Blair almost quit because of family pressures, says Bragg

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Tony Blair considered quitting this year because "family considerations" were pressing and he was under "colossal strain", Lord Bragg, the television arts presenter and close friend, said last night.

Tony Blair considered quitting this year because "family considerations" were pressing and he was under "colossal strain", Lord Bragg, the television arts presenter and close friend, said last night.

The peer, whose wife Cate Haste has co-written with Cherie Blair a book about No 10 spouses, candidly claimed that the Prime Minister had considered the option of resigning due to family commitments.

While he emphasised that the problem was not marital, he said: "The real stress was personal and family, which matters most to him."

He added: "I think that he was under tremendous stress. He was being hammered in the press. Perhaps he had doubts about some policies, perhaps not. But in my view, the real stress was personal and family, which matters most to him.

"And my guess is that the considerations of his family became very pressing and that was what made him think things over very carefully. That is my guess."

Lord Bragg made the comments during a television interview with the ITV news channel's Alastair Stewart programme.

There was previous speculation that Mr Blair was undergoing a so-called "wobble" for political rather than personal reasons. It is well documented that Mr Blair's personal ratings for trust have dropped sharply since his stance over Iraq. The harrowing images of prisoner abuse in the Abu Ghraib prison also caused deep embarrassment. However, the peer's comments mark the first occasion that a family friend has openly claimed that the Prime Minister had considered quitting while raising domestic issues.

However, Lord Bragg also emphasised that despite Mr Blair's family commitments, he was none the less determined to fulfil his duties.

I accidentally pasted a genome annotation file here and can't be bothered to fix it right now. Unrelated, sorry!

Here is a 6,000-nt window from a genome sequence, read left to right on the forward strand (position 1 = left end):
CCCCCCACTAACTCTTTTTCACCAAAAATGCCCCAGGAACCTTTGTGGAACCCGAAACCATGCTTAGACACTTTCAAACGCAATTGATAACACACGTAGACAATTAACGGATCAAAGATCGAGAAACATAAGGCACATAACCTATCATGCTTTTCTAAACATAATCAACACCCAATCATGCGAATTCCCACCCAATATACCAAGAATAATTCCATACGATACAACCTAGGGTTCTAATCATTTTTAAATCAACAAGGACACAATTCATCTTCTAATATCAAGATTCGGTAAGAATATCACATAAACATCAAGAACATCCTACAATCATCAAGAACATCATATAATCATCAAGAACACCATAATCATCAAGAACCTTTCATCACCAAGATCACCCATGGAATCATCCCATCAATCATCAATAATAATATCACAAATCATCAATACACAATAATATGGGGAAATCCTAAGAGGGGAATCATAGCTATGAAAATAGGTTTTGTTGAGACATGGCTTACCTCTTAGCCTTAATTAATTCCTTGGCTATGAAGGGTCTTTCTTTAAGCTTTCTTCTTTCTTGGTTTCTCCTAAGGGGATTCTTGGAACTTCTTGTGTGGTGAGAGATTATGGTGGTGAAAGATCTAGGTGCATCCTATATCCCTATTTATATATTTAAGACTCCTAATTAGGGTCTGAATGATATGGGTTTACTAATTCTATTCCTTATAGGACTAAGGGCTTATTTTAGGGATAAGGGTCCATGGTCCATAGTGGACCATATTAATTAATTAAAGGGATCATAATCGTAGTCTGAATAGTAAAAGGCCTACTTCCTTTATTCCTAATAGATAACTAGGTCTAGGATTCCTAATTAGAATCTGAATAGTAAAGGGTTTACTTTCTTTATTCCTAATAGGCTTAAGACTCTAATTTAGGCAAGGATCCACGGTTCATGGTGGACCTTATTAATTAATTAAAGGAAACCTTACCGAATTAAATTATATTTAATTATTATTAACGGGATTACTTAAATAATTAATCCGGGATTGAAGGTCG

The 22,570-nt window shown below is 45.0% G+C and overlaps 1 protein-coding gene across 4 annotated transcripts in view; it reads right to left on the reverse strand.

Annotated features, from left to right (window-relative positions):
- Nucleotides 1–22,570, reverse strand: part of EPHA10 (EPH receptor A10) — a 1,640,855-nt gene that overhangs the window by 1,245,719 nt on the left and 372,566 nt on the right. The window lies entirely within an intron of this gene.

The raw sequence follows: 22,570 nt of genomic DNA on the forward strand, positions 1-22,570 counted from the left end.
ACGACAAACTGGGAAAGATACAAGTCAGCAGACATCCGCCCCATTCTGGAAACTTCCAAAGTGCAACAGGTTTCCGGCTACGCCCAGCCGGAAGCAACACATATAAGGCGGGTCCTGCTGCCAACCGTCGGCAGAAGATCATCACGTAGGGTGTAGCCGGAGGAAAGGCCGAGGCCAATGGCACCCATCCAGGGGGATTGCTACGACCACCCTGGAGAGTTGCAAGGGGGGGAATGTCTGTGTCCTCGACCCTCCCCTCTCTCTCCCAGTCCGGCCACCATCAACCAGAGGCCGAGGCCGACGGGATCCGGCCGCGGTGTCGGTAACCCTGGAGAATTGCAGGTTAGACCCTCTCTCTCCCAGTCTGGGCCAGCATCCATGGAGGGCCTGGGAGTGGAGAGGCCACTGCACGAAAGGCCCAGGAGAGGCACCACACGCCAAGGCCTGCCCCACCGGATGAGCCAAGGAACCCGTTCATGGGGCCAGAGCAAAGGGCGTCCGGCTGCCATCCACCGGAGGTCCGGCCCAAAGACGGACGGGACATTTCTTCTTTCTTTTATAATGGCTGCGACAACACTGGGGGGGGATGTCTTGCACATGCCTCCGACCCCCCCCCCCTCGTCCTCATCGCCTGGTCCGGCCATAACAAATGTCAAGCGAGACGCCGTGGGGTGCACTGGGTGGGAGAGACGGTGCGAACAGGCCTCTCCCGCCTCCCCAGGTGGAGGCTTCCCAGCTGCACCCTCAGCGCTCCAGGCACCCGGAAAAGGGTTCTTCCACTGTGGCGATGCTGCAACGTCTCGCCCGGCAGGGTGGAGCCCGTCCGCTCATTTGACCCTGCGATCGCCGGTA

"First of all I'm no expert on the private life of Tony Blair. I mean I call myself a friend and I'm certainly a supporter of the Labour party first of all. I'm no expert on the private life of Tony Blair."

He added: "What people don't seem to get is how very, very strong he is," he said. "And how very determined he is to help make this country a better place, as is Gordon Brown. And he thinks that he is on track to do that. But yes I think he was under colossal strain, you could see it. And my guess was that it was domestic rather than anything else. Domestic not in any sense about him and Cherie. I have never seen a couple get on as good as those two, it is not that."

The remarks followed yesterday's revelations by The Independent political commentator Steve Richards that Mr Blair had discussed with Gordon Brown last November the option of quitting because his standing was so low after the war on Iraq that it was damaging the party.

Mr Blair asked the Chancellor to support him for a year with a view to a smooth hand-over, possibly before this year's party conference. Mr Blair contemplated making an early announcement this summer of his plan to step down as public trust in him plummeted. But he changed his mind when he survived the Butler report on the intelligence failures leading up to the Iraq war. The comments made by Lord Bragg appeared to take Westminster by surprise last night.

The Prime Minister's official spokesman said: "I must admit it took us by surprise as much as anybody else. I don't know why he said it."

On the question of whether Mr Blair had considered quitting, his spokesman said that he had "nothing to add" to the Prime Minister's comment at a press conference in July when he was asked whether he had ever thought about moving on during his 10 years as leader. Mr Blair had responded: "No."

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